How To Embroider With A Sewing Machine? Find Out Here!

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Last Updated on 20 February, 2021 by Shine

Our Guide To Embroidery With a Regular Sewing Machine

If you have a regular sewing machine and want to try out some embroidery, but you are wondering how to do it without a proper embroidery machine, you are in the right place.

Embroidery is a great way to decorate fabric and make it unique, special embroidery sewing machines are usually used for this style of sewing but you can perform this kind of sewing with a regular machine too by using different tensions, marker pens and more. 

We have gone into some detailed steps below about how to embroider with a sewing machine to help you out if it is your first time.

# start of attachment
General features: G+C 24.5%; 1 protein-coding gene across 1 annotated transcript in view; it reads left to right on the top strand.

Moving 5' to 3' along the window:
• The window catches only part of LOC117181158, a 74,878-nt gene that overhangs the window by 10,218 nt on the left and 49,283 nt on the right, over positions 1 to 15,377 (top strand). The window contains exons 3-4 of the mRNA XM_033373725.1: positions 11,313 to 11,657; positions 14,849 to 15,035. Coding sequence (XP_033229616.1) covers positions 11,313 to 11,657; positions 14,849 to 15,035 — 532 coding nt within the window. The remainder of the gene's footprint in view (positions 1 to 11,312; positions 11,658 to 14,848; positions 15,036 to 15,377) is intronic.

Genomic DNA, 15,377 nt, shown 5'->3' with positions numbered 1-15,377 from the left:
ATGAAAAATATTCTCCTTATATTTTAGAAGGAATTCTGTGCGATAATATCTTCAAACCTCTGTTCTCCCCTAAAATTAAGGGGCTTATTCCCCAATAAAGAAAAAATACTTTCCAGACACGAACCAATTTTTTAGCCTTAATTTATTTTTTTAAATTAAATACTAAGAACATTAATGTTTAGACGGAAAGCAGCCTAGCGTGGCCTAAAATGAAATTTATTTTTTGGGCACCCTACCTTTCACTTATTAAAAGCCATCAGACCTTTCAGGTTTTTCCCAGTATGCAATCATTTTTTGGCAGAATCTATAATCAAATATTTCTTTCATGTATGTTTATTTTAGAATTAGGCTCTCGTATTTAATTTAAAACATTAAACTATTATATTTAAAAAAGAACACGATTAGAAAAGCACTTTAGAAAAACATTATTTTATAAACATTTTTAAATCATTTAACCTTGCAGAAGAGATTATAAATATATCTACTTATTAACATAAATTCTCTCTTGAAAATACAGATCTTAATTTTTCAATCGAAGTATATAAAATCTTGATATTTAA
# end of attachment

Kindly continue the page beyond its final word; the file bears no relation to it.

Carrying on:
So without further ado, let's get into it!

What Is Embroidery?

So before we get started on how to embroider with your sewing machine, let us reach an understanding of what embroidery is.

Embroidery refers to the process of decorating with thread and a needle, this can be done in numerous styles with feathers or beads too and is seen on numerous different materials such as jeans, blankets or bags.

You can use embroidery to also make products unique and personalised with your patterns.

What Do I Need To Embroider With a Sewing Machine?

Now we understand what embroidery is and that we can achieve it on a regular sewing machine, let's make sure you have all the essential tools needed to stitch embroidery successfully.

  • A piece of fabric.
  • An embroidery needle.
  • Embroidery hoop.
  • A fabric marker pen.
  • Scissors.
  • Tweezers.
  • Embroidery thread.
  • A foot such as free motion embroidery foot.